I have lived most of my life in one country, the United States, on one continent, North America. Only a few times have I traveled outside of this limited domain. I can list in my fingers the countries I have visited: the USA, Canada, England (and Scotland and Cornwall), the Dominican Republic, and now…. Uganda.
If you count airport stops, add Ethiopia and Ireland to the list. Not an impressive itinerary for a life of six and a half decades. Add all of these together and you probably don’t come to a total of as much as ninety days.
But I live in the age of instantaneous communication, so via electronic connections I have been acquainted with a far wider range of people. So my experience, limited and parochial as it is, touches every continent.
Additionally, one of my uncles served as a missionary in India and Bangladesh. One of my dearest friends was from Pakistan. We hosted a German student for a year in our home.
(And don’t forget those Nigerian lawyers and Chinese widows who promised me millions of dollars– bit I digress)
Still, the decision to spend three weeks visiting an African country was a big deal for me. Now I ask myself, why did I wait so long?
It’s been a month now since I came back from that visit. Let me tell you some things learned.
I learned about hospitality.
The friends who welcomed me went out of their way to make sure I was well taken care of. Fourteen children sang me a welcome song when I visited their school. Pastors gave me perhaps more honor than I deserved, when I visited their churches. Never did I feel unwelcome, though I found I had a lot to learn.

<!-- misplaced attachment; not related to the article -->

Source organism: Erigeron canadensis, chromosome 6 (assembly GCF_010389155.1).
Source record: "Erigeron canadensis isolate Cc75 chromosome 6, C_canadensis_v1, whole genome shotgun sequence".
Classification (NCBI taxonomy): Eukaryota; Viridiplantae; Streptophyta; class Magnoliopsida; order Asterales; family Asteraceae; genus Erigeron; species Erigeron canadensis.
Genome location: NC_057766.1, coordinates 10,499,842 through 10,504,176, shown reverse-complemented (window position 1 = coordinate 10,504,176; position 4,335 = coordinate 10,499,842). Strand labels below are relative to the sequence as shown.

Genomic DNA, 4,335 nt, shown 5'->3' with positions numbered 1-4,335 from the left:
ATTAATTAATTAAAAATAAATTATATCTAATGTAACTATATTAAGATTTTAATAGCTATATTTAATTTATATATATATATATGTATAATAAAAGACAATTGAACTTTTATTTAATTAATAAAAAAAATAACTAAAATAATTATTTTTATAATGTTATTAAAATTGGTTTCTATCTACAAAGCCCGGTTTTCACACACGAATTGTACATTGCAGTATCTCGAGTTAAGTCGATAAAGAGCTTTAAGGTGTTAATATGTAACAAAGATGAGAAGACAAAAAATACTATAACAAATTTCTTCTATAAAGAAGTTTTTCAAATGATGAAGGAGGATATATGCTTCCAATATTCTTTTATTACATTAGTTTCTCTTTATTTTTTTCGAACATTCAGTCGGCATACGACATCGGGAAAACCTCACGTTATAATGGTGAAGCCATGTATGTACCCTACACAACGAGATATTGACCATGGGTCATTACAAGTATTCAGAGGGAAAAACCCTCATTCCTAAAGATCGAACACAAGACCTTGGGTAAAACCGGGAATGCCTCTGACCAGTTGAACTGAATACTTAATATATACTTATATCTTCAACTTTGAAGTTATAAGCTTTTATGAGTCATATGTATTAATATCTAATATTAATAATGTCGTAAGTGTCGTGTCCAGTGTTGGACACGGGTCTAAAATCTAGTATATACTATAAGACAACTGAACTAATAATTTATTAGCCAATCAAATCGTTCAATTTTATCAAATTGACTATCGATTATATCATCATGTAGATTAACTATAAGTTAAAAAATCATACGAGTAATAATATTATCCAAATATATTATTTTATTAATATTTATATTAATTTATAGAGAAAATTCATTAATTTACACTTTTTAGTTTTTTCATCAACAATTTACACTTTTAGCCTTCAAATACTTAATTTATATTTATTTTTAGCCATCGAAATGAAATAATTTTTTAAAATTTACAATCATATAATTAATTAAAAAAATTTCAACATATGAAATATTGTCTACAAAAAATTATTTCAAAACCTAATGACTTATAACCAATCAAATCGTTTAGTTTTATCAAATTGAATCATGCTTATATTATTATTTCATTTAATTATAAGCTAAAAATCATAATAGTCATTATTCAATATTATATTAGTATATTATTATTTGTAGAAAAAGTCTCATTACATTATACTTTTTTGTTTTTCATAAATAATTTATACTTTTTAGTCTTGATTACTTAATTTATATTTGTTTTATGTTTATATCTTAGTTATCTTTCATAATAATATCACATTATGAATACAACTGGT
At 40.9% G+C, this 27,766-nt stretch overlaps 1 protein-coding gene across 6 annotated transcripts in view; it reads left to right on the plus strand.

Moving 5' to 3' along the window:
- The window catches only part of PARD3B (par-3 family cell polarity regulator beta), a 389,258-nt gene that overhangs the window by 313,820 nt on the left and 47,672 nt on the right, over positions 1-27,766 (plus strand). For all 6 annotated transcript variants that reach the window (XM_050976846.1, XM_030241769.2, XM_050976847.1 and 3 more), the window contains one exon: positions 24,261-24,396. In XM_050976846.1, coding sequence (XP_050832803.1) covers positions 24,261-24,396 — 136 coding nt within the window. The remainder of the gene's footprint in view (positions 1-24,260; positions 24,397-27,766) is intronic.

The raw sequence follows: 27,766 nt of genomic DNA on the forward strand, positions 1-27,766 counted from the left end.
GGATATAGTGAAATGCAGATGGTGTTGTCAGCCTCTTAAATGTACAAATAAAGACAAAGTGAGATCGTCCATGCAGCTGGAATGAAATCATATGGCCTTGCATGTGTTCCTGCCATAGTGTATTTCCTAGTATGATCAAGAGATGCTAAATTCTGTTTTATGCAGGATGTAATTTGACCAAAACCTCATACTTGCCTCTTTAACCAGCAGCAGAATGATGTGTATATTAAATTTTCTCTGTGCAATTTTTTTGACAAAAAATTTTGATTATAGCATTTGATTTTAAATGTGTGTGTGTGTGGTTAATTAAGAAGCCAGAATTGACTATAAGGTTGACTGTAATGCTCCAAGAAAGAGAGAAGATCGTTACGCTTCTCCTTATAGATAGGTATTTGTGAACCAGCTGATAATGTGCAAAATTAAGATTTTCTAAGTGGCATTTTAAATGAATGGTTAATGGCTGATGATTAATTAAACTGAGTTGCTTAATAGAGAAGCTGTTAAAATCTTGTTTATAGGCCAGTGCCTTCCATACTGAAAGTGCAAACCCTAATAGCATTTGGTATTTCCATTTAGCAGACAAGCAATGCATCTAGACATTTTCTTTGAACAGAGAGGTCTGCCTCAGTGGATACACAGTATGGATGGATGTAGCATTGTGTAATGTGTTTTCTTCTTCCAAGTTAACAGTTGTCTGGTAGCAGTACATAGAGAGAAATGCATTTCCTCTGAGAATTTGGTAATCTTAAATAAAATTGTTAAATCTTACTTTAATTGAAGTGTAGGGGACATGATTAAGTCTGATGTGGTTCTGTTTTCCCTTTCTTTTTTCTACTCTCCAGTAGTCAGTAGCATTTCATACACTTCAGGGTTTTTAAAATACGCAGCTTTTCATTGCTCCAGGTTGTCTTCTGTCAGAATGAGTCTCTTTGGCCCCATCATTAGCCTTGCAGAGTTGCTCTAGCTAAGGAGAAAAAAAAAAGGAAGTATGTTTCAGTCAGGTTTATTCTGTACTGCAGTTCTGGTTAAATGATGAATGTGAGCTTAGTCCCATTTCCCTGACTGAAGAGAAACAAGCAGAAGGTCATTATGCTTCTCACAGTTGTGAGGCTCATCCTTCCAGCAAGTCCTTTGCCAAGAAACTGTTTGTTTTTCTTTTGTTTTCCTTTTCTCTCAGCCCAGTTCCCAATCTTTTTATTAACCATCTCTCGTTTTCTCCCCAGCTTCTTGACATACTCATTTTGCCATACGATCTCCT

I learned about being a minority.
In some places frequented by tourists, especially in the city of Kampala, it’s possible to find groups of muzungu – that’s white people – but most of the time I was the sticking-out-like-a-sore-thumb non-African wherever I went. Especially as I was an isolated muzungu among African friends. People stared. Especially children. But not rudely, nor unkindly; still I might have been viewed suspiciously, sometimes, or so I guessed. It’s hard to tell if you’re being peered at a a curiosity or eyed cautiously as an intruder. I think an unfamiliar presence can cause discomfort.
I learned about poverty.
In terms of standard of living, there are rich and poor everywhere, but it’s pretty clear that the poor are much more numerous. I saw many people working hard to get enough for the day. It doesn’t take much money to get the necessities of life, in that place, but not much money is the rule. Wealth might mean you have running water in the house, or an actual bed to sleep on instead of the floor. Here is how one person explained it to me:
“If a family has two chickens, they are not poor. If an emergency comes up, or a bill must be paid, they can sell one of the chickens. Then if they have no food in the house, they still have the other chicken. If the two chickens must be used in this way, after that they will be poor.”
So by our standards there is lots of poverty. But another thing I noticed: there are also many smiles.
I learned about happiness.
Having enough for the day really seems to work. I saw more smiles per square mile than I have seen anywhere. Working hard, for sure, but practicing happiness in the midst of it.
I learned about faith.